As a local doctor and business owner, I wanted to express my thanks and appreciation to those who manage local FaceBook groups for their work in promoting community growth, networking, and support. In particular, many people appreciate YIKWBDAI (Yes I know where Black Diamond Alberta is…), managed by Samantha Lethbridge, and Crystal Salamon’s efforts in the Diamond Valley Communities’ Forum. Many have been following Crystal’s list of events and happenings during the Saturday June 6th Parade Day festivities. Both forums also provide a number of on-going updates on the details including road closures and late-breaking news.
These two forums are a clear indication of how active people in the two communities really are, and the many vital services they provide through charities and business. Crystal’s list of events is a clear testament to just that – businesses and charities out there in the streets reaching out and building a better community:
|Here is a listing of events from Saturday June 6, 2015. A scan of participants reveals a number of businesses and charities all interested in supporting the communmity in general, but also a number of community-centred goals and services.There are a few distinct categories of events:
In all instances, people are becoming familiar with local charities, service organisations, and businesses, and how these are all here to support comunity. Parade Day is a great success in promoting the dynamism of the people in the local communities.
|EVENTS and MARKETS today! (…. with FREE SHUTTLE between BD & TV, at AG Foods and Valley Liquor!)BLACK DIAMOND:
There are a couple of points to consider in preparing for next year, and it’s worth a broader discussion because I think we can do more to ensure local efforts are maximized and the event is run more efficiently for all concerned. Some of this will sound political, so I will try to present ‘pokey’ statements as kindly and objectively as possible. My goal here is not to take a political or negative stance on things, quite the contrary – my intent is to remain focused on community building and not touch politics at all.
- Finding Current Information Is Difficult: When one scans Google for local events around Parade Day, the details are hard to find. Even the Town of Black Diamond’s site offers only a minimum of content. The town does have the start of a toursism website built on WordPress, so there is little reason to not permit local organisations to simply submit their own posts and updates. As it stands, the information on the site is incomplete, but I should not expect town employees to be able to keep up with all that is going on, so all the more reason to ask local participants to manage their own materials and updates. FaceBook is wonderful, but we should not rely on volunteers to ensure information is accurate and current.
- While the events listed on FaceBook and in the tourism site describe local groups supporting local community efforts, one major event was not listed, and it really should have been. This is the tent/hot dog event held by our federal MP John Barlow. In this case, a political party set up a tent to give away free hotdogs, for what appears to be a promotional event for the party. There is no benefit to the town, beyond offering free food. We can argue the point, but ensuring funds for local community groups or educating parents about children’s vision are far more tangible benefits. Had I or my contractor known, we might not have offered the same promotion.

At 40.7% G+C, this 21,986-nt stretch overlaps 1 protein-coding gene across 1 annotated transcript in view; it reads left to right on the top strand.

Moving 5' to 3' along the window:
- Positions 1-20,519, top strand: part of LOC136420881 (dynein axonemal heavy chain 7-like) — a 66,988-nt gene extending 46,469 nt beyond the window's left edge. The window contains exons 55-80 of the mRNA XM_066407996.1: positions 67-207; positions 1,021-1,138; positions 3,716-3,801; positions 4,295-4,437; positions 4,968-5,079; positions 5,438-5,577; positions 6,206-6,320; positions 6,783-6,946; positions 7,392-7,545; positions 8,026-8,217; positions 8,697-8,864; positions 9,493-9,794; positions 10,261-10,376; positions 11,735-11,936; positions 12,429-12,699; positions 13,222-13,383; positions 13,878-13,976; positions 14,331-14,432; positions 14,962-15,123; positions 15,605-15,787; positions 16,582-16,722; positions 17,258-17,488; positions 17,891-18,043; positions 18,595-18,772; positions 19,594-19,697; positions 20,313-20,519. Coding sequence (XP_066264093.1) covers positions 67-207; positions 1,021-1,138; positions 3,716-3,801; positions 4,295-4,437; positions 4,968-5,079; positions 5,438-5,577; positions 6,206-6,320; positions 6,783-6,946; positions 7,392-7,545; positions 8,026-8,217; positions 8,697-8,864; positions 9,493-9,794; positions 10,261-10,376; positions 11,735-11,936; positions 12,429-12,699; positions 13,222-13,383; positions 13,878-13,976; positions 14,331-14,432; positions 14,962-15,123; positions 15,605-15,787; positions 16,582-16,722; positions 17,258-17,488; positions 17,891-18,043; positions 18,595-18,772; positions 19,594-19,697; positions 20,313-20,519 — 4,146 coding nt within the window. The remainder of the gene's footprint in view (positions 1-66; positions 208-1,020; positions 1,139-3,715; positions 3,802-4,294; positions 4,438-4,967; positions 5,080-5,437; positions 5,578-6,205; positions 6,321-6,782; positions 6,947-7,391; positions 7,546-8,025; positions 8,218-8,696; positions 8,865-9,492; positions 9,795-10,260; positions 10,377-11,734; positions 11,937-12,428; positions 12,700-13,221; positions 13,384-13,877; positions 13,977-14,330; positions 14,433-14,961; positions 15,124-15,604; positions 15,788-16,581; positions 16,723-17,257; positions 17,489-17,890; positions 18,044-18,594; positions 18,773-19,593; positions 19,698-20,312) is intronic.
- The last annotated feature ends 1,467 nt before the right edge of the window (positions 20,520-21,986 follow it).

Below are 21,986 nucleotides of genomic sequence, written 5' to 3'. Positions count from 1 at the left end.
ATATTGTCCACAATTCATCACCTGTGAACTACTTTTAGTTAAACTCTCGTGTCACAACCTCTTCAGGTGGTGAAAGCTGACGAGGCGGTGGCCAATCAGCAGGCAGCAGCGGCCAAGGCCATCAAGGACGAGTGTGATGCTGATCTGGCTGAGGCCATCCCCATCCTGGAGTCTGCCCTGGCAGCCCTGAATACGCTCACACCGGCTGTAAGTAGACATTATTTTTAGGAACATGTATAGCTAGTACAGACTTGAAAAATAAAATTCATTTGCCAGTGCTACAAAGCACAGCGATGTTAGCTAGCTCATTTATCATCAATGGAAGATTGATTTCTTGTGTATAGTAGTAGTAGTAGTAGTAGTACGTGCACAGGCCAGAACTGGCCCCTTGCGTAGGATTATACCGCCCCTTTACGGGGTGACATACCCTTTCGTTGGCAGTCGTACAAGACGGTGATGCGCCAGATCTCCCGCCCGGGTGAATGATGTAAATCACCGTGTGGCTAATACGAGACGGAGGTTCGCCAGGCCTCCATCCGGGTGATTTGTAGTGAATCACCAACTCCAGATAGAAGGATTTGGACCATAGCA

- Point 2. above leads into this next concern, and that is one of the need to coordinate events, even to the point of scheduling what happens and when, and for what reasons. So, while we and others ensured we were working with local providers, building the local economy and creating employment, a major outside force such as a national political party depleated the wind in the sails of a number of local groups by undercutting them, and for no apparent benefit to the community. At the very least, our MP could have consulted with local groups to develop a plan for collective success, rather than to focus on very narrow interests.
Solutions to these concerns are not complicated, but would be very much appreciated. An easy start is to open the tourism site up to local vendors for posting, which would reduce the workload for town officials by allowing local interests to manage the details. Next, the town could and perhaps should be looking at engineering Parade Day to ensure local efforts are not stifled, and that local development takes precedent over political promotion, regardless of the ruling party. There is room for many community groups and businesses at the table, and these should not be marginalized or forgotten.
I, like many, look forward to ongoing efforts to build community in the Diamond Valley, and to another great turnout at Parade Day 2016. Rest assured that Diamond Valley Vision Care and other local groups will continue to serve, 365 days a year.